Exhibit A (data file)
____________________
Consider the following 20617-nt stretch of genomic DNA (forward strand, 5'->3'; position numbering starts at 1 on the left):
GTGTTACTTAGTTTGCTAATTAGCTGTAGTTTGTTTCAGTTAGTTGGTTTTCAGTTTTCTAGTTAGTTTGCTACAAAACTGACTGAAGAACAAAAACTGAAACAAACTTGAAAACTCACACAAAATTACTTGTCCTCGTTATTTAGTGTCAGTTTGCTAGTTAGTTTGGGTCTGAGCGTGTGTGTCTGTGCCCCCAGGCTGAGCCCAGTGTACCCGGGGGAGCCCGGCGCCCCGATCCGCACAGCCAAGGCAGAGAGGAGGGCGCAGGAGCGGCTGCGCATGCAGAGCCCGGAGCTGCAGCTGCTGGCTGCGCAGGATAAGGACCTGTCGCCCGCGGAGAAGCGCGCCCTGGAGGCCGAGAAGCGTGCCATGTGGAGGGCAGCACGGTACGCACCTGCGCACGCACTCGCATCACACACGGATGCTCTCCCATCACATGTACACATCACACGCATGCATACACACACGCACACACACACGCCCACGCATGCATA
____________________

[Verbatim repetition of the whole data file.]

Consider the following 20617-nt stretch of genomic DNA (forward strand, 5'->3'; position numbering starts at 1 on the left):
GTGTTACTTAGTTTGCTAATTAGCTGTAGTTTGTTTCAGTTAGTTGGTTTTCAGTTTTCTAGTTAGTTTGCTACAAAACTGACTGAAGAACAAAAACTGAAACAAACTTGAAAACTCACACAAAATTACTTGTCCTCGTTATTTAGTGTCAGTTTGCTAGTTAGTTTGGGTCTGAGCGTGTGTGTCTGTGCCCCCAGGCTGAGCCCAGTGTACCCGGGGGAGCCCGGCGCCCCGATCCGCACAGCCAAGGCAGAGAGGAGGGCGCAGGAGCGGCTGCGCATGCAGAGCCCGGAGCTGCAGCTGCTGGCTGCGCAGGATAAGGACCTGTCGCCCGCGGAGAAGCGCGCCCTGGAGGCCGAGAAGCGTGCCATGTGGAGGGCAGCACGGTACGCACCTGCGCACGCACTCGCATCACACACGGATGCTCTCCCATCACATGTACACATCACACGCATGCATACACACACGCACACACACACGCCCACGCATGCATA